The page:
I was born in Frankfurt, W. Germany, on 7.20., ’47 as the first of two sons. My childhood was very much influenced by the Second World War, which had only just ended. We children had great fun playing among the ruins of the demolished buildings, but naturally were too young to realize that much more than just buildings had been destroyed.
Until the age of 31, I lived partly in Frankfurt and partly in Offenbach, a nearby city. I attended school in both cities, and it was in Frankfurt that I started to study physics. Already as a child about 10 years of age, I had decided to become a physicist without actually knowing what it involved. While studying physics, I started to wonder whether I had really made the right choice. Especially theoretical physics seemed so technical, so relatively unphilosophical and unimaginative. In those years, I concentrated more on playing music with friends in a beat-band rather than on physics. My mother had introduced me to classical music very early in life, and I believe this played an important role in my subsequent development. Unfortunately, I started playing the violin rather late, at the age of 15 only, but thoroughly enjoyed being a member of our school orchestra. My brother was responsible for my transition from classics to beat by his perpetually immersing me with the sounds of the Beatles and the Rolling Stones, until I finally really liked that kind of music, and even started composing songs and playing in various beat-bands. In this way, I first learned how difficult teamwork can be, how much fun it is to be creative, and how unpredictable the reaction of an audience can be.
My education in physics gained some significance when I began my diploma work in Prof. Dr. W. Martienssen’s group, under Dr. E. Hoenig’s guidance. I realized that actually doing physics is much more enjoyable than just learning it. Maybe ‘doing it’ is the right way of learning, at least as far as I am concerned.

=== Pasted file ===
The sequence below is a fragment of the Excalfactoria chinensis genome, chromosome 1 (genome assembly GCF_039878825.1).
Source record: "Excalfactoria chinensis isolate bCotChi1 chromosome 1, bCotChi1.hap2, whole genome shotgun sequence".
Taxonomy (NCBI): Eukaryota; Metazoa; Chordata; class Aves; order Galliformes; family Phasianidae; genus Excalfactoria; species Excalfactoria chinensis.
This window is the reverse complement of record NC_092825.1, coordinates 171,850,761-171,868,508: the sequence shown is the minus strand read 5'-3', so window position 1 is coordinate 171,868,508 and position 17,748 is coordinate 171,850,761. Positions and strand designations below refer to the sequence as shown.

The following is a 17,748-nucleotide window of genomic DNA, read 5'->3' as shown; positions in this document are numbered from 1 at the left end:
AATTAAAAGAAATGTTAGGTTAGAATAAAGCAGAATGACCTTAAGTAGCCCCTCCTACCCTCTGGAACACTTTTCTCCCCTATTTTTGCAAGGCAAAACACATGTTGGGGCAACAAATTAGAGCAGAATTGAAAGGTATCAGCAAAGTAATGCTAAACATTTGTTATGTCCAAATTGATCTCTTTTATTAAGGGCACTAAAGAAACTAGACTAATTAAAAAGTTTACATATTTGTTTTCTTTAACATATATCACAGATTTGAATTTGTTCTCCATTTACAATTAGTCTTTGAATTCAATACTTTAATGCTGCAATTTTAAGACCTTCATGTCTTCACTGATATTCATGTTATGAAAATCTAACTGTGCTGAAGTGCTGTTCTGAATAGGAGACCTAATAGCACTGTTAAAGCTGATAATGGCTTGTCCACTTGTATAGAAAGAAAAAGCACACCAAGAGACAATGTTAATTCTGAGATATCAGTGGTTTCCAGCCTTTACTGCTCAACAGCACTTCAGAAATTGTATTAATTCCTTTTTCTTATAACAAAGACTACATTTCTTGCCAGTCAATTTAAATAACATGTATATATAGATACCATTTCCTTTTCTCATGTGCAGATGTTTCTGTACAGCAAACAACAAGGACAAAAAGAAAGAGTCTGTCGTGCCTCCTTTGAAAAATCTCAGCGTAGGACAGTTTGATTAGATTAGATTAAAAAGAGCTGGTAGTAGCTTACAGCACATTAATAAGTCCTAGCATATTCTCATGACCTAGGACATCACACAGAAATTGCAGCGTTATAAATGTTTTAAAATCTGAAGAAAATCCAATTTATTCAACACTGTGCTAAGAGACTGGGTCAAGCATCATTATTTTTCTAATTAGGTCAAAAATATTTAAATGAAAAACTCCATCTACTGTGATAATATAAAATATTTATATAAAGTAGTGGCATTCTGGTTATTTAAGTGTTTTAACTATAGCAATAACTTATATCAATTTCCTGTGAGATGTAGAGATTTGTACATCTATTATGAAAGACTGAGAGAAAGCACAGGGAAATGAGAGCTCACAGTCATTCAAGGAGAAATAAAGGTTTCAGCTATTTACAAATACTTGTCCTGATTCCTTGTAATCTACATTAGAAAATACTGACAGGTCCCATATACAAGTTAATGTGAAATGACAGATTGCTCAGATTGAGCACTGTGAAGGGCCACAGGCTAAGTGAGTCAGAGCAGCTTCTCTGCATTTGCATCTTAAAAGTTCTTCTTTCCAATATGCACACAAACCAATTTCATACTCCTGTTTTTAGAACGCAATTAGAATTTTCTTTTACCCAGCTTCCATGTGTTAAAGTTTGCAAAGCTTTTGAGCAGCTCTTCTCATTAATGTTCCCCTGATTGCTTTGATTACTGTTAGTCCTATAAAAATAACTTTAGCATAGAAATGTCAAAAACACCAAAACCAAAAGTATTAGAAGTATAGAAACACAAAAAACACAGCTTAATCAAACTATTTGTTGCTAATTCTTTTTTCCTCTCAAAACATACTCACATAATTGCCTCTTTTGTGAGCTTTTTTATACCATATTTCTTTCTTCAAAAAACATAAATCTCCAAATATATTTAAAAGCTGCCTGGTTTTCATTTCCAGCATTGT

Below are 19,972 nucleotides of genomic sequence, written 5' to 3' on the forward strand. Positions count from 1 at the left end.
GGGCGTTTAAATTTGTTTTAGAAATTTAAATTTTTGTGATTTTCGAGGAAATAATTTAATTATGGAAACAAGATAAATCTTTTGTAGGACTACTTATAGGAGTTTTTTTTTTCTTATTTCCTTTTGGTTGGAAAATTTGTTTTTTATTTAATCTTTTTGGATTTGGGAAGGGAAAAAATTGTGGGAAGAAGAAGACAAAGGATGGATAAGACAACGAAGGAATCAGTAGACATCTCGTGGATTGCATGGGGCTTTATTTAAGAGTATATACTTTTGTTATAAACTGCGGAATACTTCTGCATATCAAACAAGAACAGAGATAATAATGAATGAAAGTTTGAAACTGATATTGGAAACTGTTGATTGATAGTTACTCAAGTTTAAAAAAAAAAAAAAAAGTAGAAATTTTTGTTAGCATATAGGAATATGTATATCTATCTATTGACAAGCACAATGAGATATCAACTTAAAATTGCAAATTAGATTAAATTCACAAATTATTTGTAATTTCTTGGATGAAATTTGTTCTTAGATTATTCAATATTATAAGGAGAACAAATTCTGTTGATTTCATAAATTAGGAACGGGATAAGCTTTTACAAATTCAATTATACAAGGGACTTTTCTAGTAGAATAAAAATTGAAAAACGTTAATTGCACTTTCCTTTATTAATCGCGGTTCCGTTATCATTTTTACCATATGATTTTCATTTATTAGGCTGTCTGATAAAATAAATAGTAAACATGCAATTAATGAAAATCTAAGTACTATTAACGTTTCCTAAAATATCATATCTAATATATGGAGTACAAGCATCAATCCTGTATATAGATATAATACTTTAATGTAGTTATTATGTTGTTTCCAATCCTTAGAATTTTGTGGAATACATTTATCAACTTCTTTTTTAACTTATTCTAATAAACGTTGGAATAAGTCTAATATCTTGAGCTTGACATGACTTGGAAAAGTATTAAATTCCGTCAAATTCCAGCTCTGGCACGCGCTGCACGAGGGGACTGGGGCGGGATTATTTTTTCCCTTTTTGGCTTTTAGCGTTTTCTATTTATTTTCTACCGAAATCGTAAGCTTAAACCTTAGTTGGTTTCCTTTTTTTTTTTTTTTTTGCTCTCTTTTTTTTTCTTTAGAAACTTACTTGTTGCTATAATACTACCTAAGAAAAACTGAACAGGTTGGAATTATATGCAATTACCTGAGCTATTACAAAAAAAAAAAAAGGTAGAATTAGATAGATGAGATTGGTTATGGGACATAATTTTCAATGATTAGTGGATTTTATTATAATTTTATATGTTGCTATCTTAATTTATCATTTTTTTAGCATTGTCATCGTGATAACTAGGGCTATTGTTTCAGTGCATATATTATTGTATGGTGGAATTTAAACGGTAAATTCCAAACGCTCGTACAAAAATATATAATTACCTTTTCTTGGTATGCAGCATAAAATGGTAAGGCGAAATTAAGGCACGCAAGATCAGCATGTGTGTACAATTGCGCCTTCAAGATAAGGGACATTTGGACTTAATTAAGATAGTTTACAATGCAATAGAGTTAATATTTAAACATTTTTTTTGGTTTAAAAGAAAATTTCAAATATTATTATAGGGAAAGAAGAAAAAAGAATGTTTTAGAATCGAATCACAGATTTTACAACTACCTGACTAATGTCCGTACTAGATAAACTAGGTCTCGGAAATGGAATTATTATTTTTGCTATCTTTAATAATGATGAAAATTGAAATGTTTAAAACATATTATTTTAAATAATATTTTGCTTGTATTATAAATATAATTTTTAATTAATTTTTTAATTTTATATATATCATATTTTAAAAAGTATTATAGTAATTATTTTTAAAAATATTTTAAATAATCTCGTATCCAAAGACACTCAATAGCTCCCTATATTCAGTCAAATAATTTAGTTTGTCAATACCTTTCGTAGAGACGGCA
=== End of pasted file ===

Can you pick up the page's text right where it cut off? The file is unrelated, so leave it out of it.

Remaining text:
I have always been a great admirer of Prof. Martienssen, especially of his ability to grasp and state the essence of the scientific context of a problem. Dr. Hoenig introduced me to experimenting, and exhibited great patience when I asked him very stupid questions in trying to catch up on what I had missed over all the previous years.
In 1969, Lore Wagler became my wife. We had both been studying for quite a long time – Lore is now a psychologist – so only recently did we decide to have children: a daughter born in Switzerland in 1984, and a son born in California in 1986. This was the absolute highlight and most wonderful experience of my whole life. However, fatherhood is not without its sacrifice. For the time being, nearly all my hobbies, like music (singing, playing the guitar and the violin), and sports (soccer, tennis, skiing, sailing and playing golf) have had to take a back seat.
It was in 1978 that Lore – my private psychotherapist – convinced me to accept an offer from the IBM Zürich Research Laboratory to join a physics group. This turned out to be an extremely important decision, as it was here I met Heinrich Rohrer. His way of viewing physics, combined with his humanity and sense of humor, fully restored my somewhat lost curiosity in physics. My years at Ruschlikon, and in IBM Research in general, have been very exciting, not only because of the development of the STM, but also because of the stimulating and pleasant atmosphere created by the people working there, and by those responsible. Working together in a team with Heinrich Rohrer, Christoph Gerber and Edmund Weibel was an extraordinarily delightful experience, and one for which I shall be eternally grateful. It is also extremely gratifying that our work was recognized far afield. We were first awarded the German Physics Prize, the Otto Klung Prize, the Hewlett Packard Prize, the King Faisal Prize, and now the ultimate crown, the Nobel Prize for Physics. Life certainly does not become easier for a scientist once his work has exceeded a certain significance. But while prizes do add some complications, I must admit they also have their compensations!
(added in 1991:)
In 1990 I joined the Supervisory Board of the Daimler Benz Holding and presently I am involved in a few political activities.
This autobiography/biography was written at the time of the award and first published in the book series Les Prix Nobel. It was later edited and republished in Nobel Lectures. To cite this document, always state the source as shown above.
Their work and discoveries range from the formation of black holes and genetic scissors to efforts to combat hunger and develop new auction formats.
See them all presented here.